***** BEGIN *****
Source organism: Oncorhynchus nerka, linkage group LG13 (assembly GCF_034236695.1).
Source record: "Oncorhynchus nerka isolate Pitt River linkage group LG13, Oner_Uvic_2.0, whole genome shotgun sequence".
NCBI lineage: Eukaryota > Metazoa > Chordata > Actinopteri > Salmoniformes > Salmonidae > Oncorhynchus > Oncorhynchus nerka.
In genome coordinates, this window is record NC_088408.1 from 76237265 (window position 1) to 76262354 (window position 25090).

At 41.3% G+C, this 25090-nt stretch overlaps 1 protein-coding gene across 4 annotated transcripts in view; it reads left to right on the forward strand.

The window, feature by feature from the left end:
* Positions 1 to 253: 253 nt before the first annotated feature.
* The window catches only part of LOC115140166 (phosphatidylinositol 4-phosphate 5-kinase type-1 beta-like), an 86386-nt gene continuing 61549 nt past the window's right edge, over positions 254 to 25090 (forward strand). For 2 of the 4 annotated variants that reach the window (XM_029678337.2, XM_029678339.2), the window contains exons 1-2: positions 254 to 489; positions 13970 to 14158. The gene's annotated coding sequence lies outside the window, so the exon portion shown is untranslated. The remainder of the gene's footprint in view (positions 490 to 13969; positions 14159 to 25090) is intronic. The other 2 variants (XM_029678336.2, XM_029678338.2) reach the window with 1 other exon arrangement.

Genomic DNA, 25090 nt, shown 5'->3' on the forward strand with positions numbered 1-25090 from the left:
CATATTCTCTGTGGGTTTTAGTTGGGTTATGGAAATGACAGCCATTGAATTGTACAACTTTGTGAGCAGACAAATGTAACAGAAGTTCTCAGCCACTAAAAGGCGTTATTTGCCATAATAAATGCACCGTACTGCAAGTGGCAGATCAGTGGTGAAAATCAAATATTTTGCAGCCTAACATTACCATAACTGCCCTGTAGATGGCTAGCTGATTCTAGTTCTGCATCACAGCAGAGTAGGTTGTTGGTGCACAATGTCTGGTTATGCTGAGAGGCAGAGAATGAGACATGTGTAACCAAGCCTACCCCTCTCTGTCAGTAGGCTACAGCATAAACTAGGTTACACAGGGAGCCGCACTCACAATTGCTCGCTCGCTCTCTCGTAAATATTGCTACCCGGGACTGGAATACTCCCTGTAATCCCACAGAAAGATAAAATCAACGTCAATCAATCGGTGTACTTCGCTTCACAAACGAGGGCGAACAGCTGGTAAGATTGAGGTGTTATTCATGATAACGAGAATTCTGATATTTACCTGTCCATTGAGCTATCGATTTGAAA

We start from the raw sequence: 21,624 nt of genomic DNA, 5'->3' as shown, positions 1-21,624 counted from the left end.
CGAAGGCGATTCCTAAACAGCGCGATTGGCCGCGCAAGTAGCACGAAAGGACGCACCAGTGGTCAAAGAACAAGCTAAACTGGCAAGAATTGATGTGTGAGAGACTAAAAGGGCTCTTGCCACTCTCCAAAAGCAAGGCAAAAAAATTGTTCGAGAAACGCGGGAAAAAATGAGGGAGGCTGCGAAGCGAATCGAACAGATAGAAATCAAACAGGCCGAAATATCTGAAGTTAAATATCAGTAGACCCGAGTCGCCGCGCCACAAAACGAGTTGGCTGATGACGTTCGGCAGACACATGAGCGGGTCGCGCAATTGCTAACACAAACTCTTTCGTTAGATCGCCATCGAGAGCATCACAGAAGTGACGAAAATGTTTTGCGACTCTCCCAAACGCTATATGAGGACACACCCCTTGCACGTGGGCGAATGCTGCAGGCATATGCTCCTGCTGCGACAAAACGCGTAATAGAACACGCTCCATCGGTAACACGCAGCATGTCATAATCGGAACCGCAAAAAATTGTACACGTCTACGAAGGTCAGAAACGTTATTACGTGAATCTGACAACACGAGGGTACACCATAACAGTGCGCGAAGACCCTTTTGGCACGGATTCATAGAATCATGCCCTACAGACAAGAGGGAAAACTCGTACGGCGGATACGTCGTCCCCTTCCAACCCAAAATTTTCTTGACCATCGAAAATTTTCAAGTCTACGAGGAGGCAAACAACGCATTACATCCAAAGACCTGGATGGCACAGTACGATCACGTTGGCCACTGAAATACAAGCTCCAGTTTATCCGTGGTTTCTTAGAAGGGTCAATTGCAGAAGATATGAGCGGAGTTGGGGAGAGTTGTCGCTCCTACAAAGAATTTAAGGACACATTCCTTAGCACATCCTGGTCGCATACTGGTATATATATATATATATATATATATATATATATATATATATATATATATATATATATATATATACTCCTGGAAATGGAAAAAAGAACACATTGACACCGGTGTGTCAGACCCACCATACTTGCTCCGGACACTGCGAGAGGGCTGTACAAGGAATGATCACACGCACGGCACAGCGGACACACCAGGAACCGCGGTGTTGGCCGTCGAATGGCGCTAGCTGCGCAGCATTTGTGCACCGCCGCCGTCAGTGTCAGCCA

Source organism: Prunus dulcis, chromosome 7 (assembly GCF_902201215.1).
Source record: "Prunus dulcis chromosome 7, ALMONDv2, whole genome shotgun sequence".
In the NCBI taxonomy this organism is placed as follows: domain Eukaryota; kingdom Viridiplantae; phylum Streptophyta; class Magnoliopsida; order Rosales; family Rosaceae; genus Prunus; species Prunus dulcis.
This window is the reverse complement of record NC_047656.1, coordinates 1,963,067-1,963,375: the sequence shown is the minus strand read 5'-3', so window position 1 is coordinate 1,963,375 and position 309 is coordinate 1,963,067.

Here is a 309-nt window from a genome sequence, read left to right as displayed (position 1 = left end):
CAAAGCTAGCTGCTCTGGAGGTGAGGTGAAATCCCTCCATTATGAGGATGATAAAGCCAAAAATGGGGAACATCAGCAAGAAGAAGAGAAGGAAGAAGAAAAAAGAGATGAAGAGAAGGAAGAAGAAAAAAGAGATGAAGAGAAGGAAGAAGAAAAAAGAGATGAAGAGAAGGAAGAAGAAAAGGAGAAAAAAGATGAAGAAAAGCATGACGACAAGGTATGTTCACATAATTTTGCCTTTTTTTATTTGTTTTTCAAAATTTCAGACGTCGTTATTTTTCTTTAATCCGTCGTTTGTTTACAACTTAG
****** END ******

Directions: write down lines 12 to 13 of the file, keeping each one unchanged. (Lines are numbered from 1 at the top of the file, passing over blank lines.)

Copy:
CGAAGGCGATTCCTAAACAGCGCGATTGGCCGCGCAAGTAGCACGAAAGGACGCACCAGTGGTCAAAGAACAAGCTAAACTGGCAAGAATTGATGTGTGAGAGACTAAAAGGGCTCTTGCCACTCTCCAAAAGCAAGGCAAAAAAATTGTTCGAGAAACGCGGGAAAAAATGAGGGAGGCTGCGAAGCGAATCGAACAGATAGAAATCAAACAGGCCGAAATATCTGAAGTTAAATATCAGTAGACCCGAGTCGCCGCGCCACAAAACGAGTTGGCTGATGACGTTCGGCAGACACATGAGCGGGTCGCGCAATTGCTAACACAAACTCTTTCGTTAGATCGCCATCGAGAGCATCACAGAAGTGACGAAAATGTTTTGCGACTCTCCCAAACGCTATATGAGGACACACCCCTTGCACGTGGGCGAATGCTGCAGGCATATGCTCCTGCTGCGACAAAACGCGTAATAGAACACGCTCCATCGGTAACACGCAGCATGTCATAATCGGAACCGCAAAAAATTGTACACGTCTACGAAGGTCAGAAACGTTATTACGTGAATCTGACAACACGAGGGTACACCATAACAGTGCGCGAAGACCCTTTTGGCACGGATTCATAGAATCATGCCCTACAGACAAGAGGGAAAACTCGTACGGCGGATACGTCGTCCCCTTCCAACCCAAAATTTTCTTGACCATCGAAAATTTTCAAGTCTACGAGGAGGCAAACAACGCATTACATCCAAAGACCTGGATGGCACAGTACGATCACGTTGGCCACTGAAATACAAGCTCCAGTTTATCCGTGGTTTCTTAGAAGGGTCAATTGCAGAAGATATGAGCGGAGTTGGGGAGAGTTGTCGCTCCTACAAAGAATTTAAGGACACATTCCTTAGCACATCCTGGTCGCATACTGGTATATATATATATATATATATATATATATATATATATATATATATATATATATATATATATATACTCCTGGAAATGGAAAAAAGAACACATTGACACCGGTGTGTCAGACCCACCATACTTGCTCCGGACACTGCGAGAGGGCTGTACAAGGAATGATCACACGCACGGCACAGCGGACACACCAGGAACCGCGGTGTTGGCCGTCGAATGGCGCTAGCTGCGCAGCATTTGTGCACCGCCGCCGTCAGTGTCAGCCA

Source organism: Prunus dulcis, chromosome 7 (assembly GCF_902201215.1).